There is a large contingent of gun users who are adamant that the only safety a gun needs is a little control over your booger hook. Well, I would like to present an alternative view. Manual safeties are not the enemy of readiness that some would have you believe. We can probably agree that the highest state of readiness a gun owner can achieve is to have a gun in each hand, forward of your body, pointing at anyone who might possibly pose a threat to your or your family. Obviously, that’s not terribly safe or practical. So we have to start making a few concessions to bring our state of readiness into balance with practicality and safety. That means . . .
Instead of lasering everyone who comes near us, we could leave one gun in the safe and carry the other in a low-ready position with our pistol pointing downward at a 45° angle. Since that’s only a little less practical way to ward off an attack, we can then practice transitioning from low-ready to on-target. But if walking around in low-ready all day doesn’t work for you – and I’m fairly sure it won’t – you might consider carrying your firearm in (and I’m just blue-skying here) a leather holder thingy that attaches to your hip.
Now we’ve managed to increase the safety factor dramatically. At the same time, though, we’ve sacrificed a good amount of our state of readiness. So, as always, it comes back to training. That means you’ll have to practice drawing your gun and transitioning to your target. You can carry this logic all the way to keeping your pistol secured with a gun lock, in a case, in the trunk of your car with the ammo in the glove box. The safety of this condition is, naturally, through the roof. But your state of readiness and the practicality of being able to defend yourself will have disappeared almost completely.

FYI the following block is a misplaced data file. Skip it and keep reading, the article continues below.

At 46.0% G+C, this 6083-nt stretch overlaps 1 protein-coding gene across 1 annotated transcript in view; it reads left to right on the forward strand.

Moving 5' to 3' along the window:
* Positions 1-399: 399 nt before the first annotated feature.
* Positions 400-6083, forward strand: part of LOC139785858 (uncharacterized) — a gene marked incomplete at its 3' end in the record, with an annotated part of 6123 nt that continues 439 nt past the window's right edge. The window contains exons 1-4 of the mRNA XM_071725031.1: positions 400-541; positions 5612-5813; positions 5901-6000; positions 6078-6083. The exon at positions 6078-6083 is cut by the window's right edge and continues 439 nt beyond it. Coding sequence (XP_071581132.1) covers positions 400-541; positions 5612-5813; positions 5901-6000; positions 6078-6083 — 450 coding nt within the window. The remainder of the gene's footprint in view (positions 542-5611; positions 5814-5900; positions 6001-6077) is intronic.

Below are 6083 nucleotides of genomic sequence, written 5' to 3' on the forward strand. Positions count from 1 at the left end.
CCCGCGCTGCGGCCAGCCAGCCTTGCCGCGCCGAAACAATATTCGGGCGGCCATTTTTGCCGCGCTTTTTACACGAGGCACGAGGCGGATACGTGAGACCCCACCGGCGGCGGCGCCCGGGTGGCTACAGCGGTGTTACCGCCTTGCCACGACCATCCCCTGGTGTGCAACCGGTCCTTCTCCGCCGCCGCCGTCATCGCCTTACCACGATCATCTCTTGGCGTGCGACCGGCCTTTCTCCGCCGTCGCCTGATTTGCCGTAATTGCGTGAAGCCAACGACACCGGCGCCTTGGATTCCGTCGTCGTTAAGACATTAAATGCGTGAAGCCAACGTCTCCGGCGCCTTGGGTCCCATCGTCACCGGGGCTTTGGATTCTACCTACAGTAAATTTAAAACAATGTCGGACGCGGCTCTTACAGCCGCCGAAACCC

Somewhere in the middle lies your particular personal state of balance. Everyone needs to find their own acceptable equilibrium between safety and readiness. For some, a manual safety is one tick too far toward the safety side and away from readiness.
For me, though, it’s the perfect compromise. I practice for my state of carry. I use a holster. I use a gun with a grip safety. I use a gun with a manual safety, too. I practice and train for this carry condition so that if and when I have to use my gun to defend myself, drawing, disengaging the safety and bringing the gun to bear are part of one continuous motion.
In my previous post, I recounted an instance when I had to draw my weapon in a high stress, adrenaline-dump situation. When I pulled my piece, I flipped off the safety automatically. Why? Because I had trained myself to lift my conceal garment, establish a proper grip, draw the gun, flick off the safety and bring the sights up to the target – all in one fluid motion.
Lo and behold, what I had trained for is exactly what happened when the time came to use it. Some say that in a high stress situation you’ll become all thumbs and “forget” to flip off the safety. I beg to differ. I believe that what you train for, what you rehearse, what you drill into muscle memory is what will happen when it’s needed most.
If the manual safety tips your particular scale too far to one side then by all means, don’t use one. For me, the benefits and peace of mind safety provides are perfectly balanced with the reduction in practicality and readiness. Whatever you do, find your balance.